If someone asked you 10 years ago who the Predators’ biggest rival is, you would have said Detroit. If someone asked you the same question now, you would say Detroit.
Ever since the Predators’ inception into the league in 1998, the Red Wings have been the gold standard, the measuring stick, the model franchise. They have also been the most hated team in Music City, and that hatred has only risen thanks to three playoff matchups and plenty of entertaining games over the years.
To the Red Wings and their fans, it’s not considered much of a rivalry. You know, because the Preds are the little brother. Last spring may have changed that attitude, though. Between the Preds finally knocking them off, along with the Shea Weber – Henrik Zetterberg incident, there seems to be more hatred from that side of the coin than ever before.
But in Nashville the Red Wings are the nemesis, and it will take a lot to change that. Preds fans take the rivalry personal, while the on-ice play usually does not disappoint. In fact, there have been many great moments of this rivalry.
Here are a handful of moments as Predators play-by-play voice Pete Weber walks down Memory Lane…
2003-04 regular season
On October 30, 2003, over five months before the two faced off in the playoffs, the Predators and Red Wings engaged in what is known in some circles as ‘Fight Night’. The Predators won the game 5-3, but that wasn’t the story. Nine fights and 210 penalty minutes were amassed throughout the game.
“It was the night before Halloween here, where the Red Wings totally lost their cool. Steve Yzerman slammed the penalty box door shut and ended up getting a misconduct, and the glass shattered in the door. That night I think it was Chris Chelios’ job to chase Scott Hartnell every place he went. It was the first time that we saw the Red Wings melt down with their composure,” Weber said.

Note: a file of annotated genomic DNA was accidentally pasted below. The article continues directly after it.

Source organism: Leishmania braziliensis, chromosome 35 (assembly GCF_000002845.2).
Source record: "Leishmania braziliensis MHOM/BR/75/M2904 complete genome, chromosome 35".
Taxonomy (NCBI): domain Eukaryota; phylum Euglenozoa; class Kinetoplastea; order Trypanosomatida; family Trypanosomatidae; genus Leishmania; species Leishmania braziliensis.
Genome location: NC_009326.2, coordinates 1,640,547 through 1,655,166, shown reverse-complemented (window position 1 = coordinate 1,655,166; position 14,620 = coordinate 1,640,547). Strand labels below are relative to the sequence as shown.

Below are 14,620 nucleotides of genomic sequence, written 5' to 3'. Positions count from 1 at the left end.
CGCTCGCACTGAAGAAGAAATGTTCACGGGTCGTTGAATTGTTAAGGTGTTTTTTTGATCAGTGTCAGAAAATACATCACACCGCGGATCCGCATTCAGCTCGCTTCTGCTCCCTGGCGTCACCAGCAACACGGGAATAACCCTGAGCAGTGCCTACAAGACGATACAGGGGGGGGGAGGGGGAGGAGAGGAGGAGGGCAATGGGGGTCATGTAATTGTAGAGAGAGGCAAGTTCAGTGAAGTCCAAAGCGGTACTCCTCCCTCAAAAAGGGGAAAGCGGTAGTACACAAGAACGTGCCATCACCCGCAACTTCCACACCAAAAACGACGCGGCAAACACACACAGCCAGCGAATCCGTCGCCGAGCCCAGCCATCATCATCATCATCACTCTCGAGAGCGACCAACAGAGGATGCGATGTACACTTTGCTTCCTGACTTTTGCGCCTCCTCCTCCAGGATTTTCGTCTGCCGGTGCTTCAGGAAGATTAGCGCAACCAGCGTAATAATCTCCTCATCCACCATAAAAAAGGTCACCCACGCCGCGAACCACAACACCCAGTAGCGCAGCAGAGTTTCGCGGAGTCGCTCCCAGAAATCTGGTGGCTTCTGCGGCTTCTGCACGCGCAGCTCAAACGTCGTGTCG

A week later on November 8th, the Predators claimed a big comeback win in Detroit that kickstarted a hot streak. Down 3-0 through two periods, the Preds scored four third-period goals to dramatically win 4-3.
“Trotzy always loves to talk about hockey gods and that they were very aware upstairs of the relative lack of success in that building, and they flipped the switch in the Predators’ way. That was a classic case of chipping away. It wasn’t like two or three goals in three or four minutes. It was just like, here’s one, here’s another one and another and then that Walker goal to win (with 57 seconds to go).
“The most salient memory of that to me is seeing people getting up and walking out once the puck was tipped in the net by Walker and the red light went on. They just could not handle that.”
“Go up there and lose two games that they could have won, come back here and win 3-1 and 3-0. We go back to our hotel in Dearborn and pick up the Detroit Free Press and the headline says ‘Panic In Hockeytown’, because they thought it was going to be an easy series,” Weber said.